The Aid and Attendance Benefit is a pension made available through the VA that offers financial assistance to qualifying veterans who need home care support. It was initially developed to help soldiers get the care they needed at home who had been injured and disabled during battle (during World War I). The pension was expanded through the years and now provides support for veterans of all ages, whether they were injured or disabled during active combat or not.
There are plenty of questions that veterans have about this and other pensions.
When looking at the Aid and Attendance Benefit, a veteran will likely have numerous questions about it. Below are three basic things veterans should know about this pension that can help them determine whether or not this is something to pursue if they need support for their basic care and comfort in their own home.
First, they need to be considered wartime veterans.
This does not, in any way, mean the veteran had to have fought in a forward combat situation. It simply means their active duty service needs to have overlapped, by a minimum of one day, a time of official combat. Basically speaking, this includes World War II, the Korean War, the Vietnam War, and the Gulf War.
If the veteran served on an aircraft carrier in the Mediterranean Sea during the Korean War, thousands of miles from actual combat, they would still be considered a wartime veteran, even though they never got closer to active combat than that.
Also, if the veteran served any time during the Gulf War, they need to have served at least two years active duty, otherwise they need to have served 90 days active duty, at a minimum.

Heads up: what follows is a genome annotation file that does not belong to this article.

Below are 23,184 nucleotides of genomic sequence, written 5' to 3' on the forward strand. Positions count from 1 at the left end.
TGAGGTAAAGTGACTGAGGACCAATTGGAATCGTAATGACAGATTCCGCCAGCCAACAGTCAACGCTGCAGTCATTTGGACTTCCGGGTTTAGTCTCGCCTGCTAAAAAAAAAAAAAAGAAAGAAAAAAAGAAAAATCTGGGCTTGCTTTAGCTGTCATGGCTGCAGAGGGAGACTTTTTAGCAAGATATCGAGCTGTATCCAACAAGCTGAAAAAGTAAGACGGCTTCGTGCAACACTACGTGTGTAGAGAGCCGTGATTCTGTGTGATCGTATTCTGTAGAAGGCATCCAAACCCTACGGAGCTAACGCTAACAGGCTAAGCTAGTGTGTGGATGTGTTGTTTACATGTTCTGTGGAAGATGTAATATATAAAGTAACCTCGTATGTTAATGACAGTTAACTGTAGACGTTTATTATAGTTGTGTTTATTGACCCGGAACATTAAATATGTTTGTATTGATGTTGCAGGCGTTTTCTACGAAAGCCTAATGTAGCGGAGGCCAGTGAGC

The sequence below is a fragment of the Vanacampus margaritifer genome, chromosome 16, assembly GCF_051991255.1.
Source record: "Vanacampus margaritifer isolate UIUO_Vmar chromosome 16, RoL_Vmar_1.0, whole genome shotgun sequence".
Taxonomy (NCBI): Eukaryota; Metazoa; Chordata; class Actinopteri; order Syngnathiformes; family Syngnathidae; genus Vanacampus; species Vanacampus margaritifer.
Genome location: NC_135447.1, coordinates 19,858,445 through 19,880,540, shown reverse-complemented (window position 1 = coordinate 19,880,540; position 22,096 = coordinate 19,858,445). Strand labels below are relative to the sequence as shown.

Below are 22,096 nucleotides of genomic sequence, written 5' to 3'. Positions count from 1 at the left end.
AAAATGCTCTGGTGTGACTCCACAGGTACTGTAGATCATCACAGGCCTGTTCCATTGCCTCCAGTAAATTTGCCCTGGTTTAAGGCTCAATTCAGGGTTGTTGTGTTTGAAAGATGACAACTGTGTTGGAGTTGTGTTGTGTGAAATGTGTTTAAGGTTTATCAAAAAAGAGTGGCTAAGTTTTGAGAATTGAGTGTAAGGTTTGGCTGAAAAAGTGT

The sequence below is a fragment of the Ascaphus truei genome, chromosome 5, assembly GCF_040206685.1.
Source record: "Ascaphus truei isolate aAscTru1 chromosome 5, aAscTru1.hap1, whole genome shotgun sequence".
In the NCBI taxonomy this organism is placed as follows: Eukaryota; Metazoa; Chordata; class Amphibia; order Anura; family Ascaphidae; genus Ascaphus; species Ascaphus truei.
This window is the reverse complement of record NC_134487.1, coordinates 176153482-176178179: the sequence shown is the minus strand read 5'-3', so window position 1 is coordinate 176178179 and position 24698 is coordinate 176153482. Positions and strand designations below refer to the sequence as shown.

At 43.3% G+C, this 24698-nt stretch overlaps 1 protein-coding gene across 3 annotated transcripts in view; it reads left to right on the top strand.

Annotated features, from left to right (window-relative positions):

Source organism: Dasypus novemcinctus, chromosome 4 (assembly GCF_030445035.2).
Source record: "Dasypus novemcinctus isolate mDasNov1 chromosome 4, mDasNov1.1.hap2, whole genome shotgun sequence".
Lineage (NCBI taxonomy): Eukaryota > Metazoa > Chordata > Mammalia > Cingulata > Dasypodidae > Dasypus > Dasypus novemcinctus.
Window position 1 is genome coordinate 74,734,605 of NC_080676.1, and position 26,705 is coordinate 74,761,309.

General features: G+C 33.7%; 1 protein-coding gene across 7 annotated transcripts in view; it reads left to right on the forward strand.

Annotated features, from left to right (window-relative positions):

Second, they must prove that home care is necessary.
If they can’t perform basic tasks of daily living, if they need assistance getting out of bed, taking a shower, preparing meals, going to the store to get food, doing laundry, or anything else like that, they need to be able to prove that in the application.
A recommendation from a doctor can go a long way, but there are other ways they can prove home care is necessary.
Finally, they must have limited income and assets.
If the combined income and assets for the veteran is under $119,000, they may qualify for this pension. If their combined income and assets are over that threshold, they may be denied approval for financial assistance to pay for home care support.
If you or an aging loved one are considering home care for a veteran in Bordentown, NJ, please call the caring staff at Care Street Home Care. You can reach our Mercer/Burlington Division at (609) 496-5666.
Dr. Shelly, as he is fondly known, has served as an Alzheimer’s Support Group Facilitator in Mercer County and is a Certified Dementia Instructor. Knowledgeable, compassionate, and unusually devoted, his guidance is crucial in helping families understand their options and render decisions for their loved ones’ care plan. Dr. Shelly’s extensive experience, sincere and pleasant demeanor, and professional affiliations have made him a vital asset to Care Street.
Care Street Home Health Care LLC is a division of Ocean Healthcare, a network of New Jersey-based healthcare centers and services founded in 1973 by Melvin and Debbie Feigenbaum. Melvin and Debbie both came from warm, close-knit backgrounds that emphasize the centrality of family. The values of respect, responsibility, and dignity run deep in the Feigenbaum family; they share a strong sensitivity to the importance of caring for others, particularly the elderly and disabled.
The Care Street mission is straightforward and compelling: to provide a comprehensive range of the highest quality home health services in a professional and efficient manner that will enhance our clients' quality of life and empower families to keep their loved one at home.
Care Street has earned a reputation of excellence among hundreds of families, and is recommended by medical professionals and hospital discharge planners throughout the State.
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